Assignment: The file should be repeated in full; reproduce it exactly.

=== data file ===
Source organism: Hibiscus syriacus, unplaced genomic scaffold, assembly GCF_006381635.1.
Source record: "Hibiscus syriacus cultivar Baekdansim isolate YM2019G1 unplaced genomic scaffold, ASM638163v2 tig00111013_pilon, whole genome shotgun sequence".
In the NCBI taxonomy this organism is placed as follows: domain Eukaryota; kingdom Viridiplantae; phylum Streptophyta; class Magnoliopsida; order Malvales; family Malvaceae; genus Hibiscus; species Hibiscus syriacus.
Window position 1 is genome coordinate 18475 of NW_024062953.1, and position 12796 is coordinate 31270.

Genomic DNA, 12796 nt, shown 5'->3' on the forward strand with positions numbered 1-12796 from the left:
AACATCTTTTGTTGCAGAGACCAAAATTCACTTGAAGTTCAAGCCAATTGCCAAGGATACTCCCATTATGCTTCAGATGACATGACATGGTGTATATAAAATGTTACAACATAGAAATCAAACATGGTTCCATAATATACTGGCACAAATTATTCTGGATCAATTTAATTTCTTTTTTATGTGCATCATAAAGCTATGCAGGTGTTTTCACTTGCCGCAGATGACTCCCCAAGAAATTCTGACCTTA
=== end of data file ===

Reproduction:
Source organism: Hibiscus syriacus, unplaced genomic scaffold, assembly GCF_006381635.1.
Source record: "Hibiscus syriacus cultivar Baekdansim isolate YM2019G1 unplaced genomic scaffold, ASM638163v2 tig00111013_pilon, whole genome shotgun sequence".
In the NCBI taxonomy this organism is placed as follows: domain Eukaryota; kingdom Viridiplantae; phylum Streptophyta; class Magnoliopsida; order Malvales; family Malvaceae; genus Hibiscus; species Hibiscus syriacus.
Window position 1 is genome coordinate 18475 of NW_024062953.1, and position 12796 is coordinate 31270.

Genomic DNA, 12796 nt, shown 5'->3' on the forward strand with positions numbered 1-12796 from the left:
AACATCTTTTGTTGCAGAGACCAAAATTCACTTGAAGTTCAAGCCAATTGCCAAGGATACTCCCATTATGCTTCAGATGACATGACATGGTGTATATAAAATGTTACAACATAGAAATCAAACATGGTTCCATAATATACTGGCACAAATTATTCTGGATCAATTTAATTTCTTTTTTATGTGCATCATAAAGCTATGCAGGTGTTTTCACTTGCCGCAGATGACTCCCCAAGAAATTCTGACCTTA